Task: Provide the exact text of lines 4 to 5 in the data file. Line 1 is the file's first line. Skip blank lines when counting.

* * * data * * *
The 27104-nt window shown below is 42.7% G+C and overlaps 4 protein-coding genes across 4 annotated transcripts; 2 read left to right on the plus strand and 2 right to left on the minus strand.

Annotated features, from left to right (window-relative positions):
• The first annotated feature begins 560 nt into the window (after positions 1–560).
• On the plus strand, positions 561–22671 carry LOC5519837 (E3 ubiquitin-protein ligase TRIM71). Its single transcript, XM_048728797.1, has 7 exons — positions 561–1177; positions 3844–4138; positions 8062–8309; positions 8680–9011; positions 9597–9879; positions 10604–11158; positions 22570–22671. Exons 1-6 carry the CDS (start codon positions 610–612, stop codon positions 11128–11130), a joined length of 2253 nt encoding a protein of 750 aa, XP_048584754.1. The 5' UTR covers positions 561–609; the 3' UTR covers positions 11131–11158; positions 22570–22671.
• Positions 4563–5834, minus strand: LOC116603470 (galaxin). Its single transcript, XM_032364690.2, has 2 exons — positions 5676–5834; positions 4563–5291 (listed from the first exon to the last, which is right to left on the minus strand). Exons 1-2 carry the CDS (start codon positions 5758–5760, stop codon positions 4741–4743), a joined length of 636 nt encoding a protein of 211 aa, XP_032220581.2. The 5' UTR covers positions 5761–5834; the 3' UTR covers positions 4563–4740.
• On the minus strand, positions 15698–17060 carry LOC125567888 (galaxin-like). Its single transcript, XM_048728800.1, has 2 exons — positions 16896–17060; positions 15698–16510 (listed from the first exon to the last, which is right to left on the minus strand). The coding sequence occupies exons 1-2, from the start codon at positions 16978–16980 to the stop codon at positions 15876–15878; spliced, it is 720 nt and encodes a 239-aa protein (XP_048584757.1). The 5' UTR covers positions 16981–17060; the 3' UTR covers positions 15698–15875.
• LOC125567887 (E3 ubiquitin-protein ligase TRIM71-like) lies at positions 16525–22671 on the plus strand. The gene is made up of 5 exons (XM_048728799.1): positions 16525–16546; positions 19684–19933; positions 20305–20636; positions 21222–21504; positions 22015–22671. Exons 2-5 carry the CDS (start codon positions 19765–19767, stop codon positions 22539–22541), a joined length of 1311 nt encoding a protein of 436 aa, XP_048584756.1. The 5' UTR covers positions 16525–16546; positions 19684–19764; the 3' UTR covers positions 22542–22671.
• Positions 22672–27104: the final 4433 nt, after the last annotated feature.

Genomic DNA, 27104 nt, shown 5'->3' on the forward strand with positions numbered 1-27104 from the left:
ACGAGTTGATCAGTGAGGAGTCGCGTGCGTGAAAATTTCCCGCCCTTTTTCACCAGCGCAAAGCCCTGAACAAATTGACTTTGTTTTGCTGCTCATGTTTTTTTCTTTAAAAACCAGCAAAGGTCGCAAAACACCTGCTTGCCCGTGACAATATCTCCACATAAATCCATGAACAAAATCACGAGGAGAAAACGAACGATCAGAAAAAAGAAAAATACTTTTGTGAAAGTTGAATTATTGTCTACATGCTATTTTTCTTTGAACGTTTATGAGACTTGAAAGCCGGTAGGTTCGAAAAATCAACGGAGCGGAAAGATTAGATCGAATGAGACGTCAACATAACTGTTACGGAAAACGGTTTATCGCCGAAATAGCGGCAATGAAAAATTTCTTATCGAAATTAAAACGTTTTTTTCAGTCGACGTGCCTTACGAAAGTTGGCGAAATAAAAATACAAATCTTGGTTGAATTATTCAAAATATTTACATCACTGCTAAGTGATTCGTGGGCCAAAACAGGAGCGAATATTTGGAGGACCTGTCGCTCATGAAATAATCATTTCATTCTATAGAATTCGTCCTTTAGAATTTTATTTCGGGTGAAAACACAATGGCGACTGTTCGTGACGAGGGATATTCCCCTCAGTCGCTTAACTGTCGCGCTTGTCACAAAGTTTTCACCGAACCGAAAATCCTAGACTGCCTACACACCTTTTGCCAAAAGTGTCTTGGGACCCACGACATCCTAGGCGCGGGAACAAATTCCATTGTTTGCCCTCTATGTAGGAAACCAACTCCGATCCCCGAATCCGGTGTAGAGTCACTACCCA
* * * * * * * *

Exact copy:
• On the plus strand, positions 561–22671 carry LOC5519837 (E3 ubiquitin-protein ligase TRIM71). Its single transcript, XM_048728797.1, has 7 exons — positions 561–1177; positions 3844–4138; positions 8062–8309; positions 8680–9011; positions 9597–9879; positions 10604–11158; positions 22570–22671. Exons 1-6 carry the CDS (start codon positions 610–612, stop codon positions 11128–11130), a joined length of 2253 nt encoding a protein of 750 aa, XP_048584754.1. The 5' UTR covers positions 561–609; the 3' UTR covers positions 11131–11158; positions 22570–22671.
• Positions 4563–5834, minus strand: LOC116603470 (galaxin). Its single transcript, XM_032364690.2, has 2 exons — positions 5676–5834; positions 4563–5291 (listed from the first exon to the last, which is right to left on the minus strand). Exons 1-2 carry the CDS (start codon positions 5758–5760, stop codon positions 4741–4743), a joined length of 636 nt encoding a protein of 211 aa, XP_032220581.2. The 5' UTR covers positions 5761–5834; the 3' UTR covers positions 4563–4740.